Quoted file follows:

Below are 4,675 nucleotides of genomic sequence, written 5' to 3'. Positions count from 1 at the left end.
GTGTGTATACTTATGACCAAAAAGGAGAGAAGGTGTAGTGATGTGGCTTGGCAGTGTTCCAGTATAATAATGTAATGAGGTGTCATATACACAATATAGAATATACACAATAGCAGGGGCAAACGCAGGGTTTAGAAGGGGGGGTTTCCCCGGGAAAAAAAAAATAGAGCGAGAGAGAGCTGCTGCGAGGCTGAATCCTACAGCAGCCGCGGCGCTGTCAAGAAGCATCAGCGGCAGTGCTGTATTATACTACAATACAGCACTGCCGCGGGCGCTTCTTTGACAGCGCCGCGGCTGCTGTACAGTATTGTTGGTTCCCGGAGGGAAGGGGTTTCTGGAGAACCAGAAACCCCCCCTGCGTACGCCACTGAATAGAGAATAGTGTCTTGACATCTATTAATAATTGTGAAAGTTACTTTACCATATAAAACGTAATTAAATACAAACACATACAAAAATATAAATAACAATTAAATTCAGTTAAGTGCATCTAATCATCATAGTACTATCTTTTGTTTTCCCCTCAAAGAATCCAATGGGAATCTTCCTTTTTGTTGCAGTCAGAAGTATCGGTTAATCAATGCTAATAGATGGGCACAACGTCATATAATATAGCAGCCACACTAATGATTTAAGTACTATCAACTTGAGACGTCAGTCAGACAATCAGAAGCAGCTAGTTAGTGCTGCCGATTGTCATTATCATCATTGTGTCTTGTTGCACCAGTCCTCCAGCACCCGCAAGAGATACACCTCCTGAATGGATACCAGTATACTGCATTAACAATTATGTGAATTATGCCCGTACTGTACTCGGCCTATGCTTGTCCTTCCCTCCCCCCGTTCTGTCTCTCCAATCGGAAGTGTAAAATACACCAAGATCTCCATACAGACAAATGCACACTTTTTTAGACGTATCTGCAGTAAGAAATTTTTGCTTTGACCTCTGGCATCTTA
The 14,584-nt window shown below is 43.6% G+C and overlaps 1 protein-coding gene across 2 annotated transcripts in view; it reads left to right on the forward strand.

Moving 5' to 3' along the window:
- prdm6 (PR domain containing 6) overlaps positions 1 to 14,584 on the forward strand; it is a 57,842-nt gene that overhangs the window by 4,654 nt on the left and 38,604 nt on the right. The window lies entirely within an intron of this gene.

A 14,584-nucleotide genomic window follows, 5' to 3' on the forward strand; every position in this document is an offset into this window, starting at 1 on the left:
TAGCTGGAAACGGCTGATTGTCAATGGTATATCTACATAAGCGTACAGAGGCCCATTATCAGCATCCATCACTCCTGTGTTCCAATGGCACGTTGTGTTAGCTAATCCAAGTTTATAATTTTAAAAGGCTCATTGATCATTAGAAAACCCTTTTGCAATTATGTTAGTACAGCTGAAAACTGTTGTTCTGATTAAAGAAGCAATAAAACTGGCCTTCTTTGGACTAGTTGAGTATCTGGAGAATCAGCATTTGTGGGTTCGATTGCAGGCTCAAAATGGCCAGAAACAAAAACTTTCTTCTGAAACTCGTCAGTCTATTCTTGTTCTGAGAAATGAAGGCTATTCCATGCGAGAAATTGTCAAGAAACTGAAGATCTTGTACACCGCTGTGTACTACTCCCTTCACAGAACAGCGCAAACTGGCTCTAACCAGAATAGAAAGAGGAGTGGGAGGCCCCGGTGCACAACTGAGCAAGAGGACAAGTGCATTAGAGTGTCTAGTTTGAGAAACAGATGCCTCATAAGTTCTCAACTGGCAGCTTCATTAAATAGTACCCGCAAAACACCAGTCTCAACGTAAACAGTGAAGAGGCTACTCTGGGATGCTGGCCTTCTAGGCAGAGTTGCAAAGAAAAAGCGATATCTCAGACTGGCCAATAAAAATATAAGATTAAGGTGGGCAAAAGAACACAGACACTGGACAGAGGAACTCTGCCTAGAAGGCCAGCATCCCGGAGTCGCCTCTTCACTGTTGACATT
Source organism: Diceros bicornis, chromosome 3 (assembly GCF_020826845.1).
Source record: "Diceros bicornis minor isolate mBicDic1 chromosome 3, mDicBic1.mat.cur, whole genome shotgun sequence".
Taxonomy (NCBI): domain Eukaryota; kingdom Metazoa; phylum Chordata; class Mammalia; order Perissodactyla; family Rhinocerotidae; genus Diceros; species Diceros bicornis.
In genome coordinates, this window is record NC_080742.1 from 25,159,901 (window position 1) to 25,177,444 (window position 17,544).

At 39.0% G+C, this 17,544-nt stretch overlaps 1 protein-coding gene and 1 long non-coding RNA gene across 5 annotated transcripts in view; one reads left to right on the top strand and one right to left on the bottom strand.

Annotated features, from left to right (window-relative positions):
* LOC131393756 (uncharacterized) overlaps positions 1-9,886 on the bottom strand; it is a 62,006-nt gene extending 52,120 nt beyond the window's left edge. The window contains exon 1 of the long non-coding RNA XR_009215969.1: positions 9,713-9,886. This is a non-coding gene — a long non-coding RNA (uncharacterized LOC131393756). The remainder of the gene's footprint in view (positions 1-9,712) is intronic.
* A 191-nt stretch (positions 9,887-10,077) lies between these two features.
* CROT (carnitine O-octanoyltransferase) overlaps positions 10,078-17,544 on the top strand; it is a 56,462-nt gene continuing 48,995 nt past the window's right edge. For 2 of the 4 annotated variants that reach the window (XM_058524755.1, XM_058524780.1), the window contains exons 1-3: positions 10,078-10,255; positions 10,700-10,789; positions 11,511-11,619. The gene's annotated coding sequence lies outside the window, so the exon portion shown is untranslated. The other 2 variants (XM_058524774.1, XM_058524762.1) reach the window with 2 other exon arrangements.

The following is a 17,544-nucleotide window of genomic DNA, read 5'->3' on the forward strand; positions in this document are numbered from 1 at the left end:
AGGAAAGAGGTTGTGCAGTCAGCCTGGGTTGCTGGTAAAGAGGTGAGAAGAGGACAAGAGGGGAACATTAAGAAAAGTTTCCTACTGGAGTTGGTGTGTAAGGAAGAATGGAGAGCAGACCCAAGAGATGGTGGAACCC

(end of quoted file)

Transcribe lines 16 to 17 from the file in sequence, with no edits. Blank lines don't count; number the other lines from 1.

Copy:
* CROT (carnitine O-octanoyltransferase) overlaps positions 10,078-17,544 on the top strand; it is a 56,462-nt gene continuing 48,995 nt past the window's right edge. For 2 of the 4 annotated variants that reach the window (XM_058524755.1, XM_058524780.1), the window contains exons 1-3: positions 10,078-10,255; positions 10,700-10,789; positions 11,511-11,619. The gene's annotated coding sequence lies outside the window, so the exon portion shown is untranslated. The other 2 variants (XM_058524774.1, XM_058524762.1) reach the window with 2 other exon arrangements.

The following is a 17,544-nucleotide window of genomic DNA, read 5'->3' on the forward strand; positions in this document are numbered from 1 at the left end: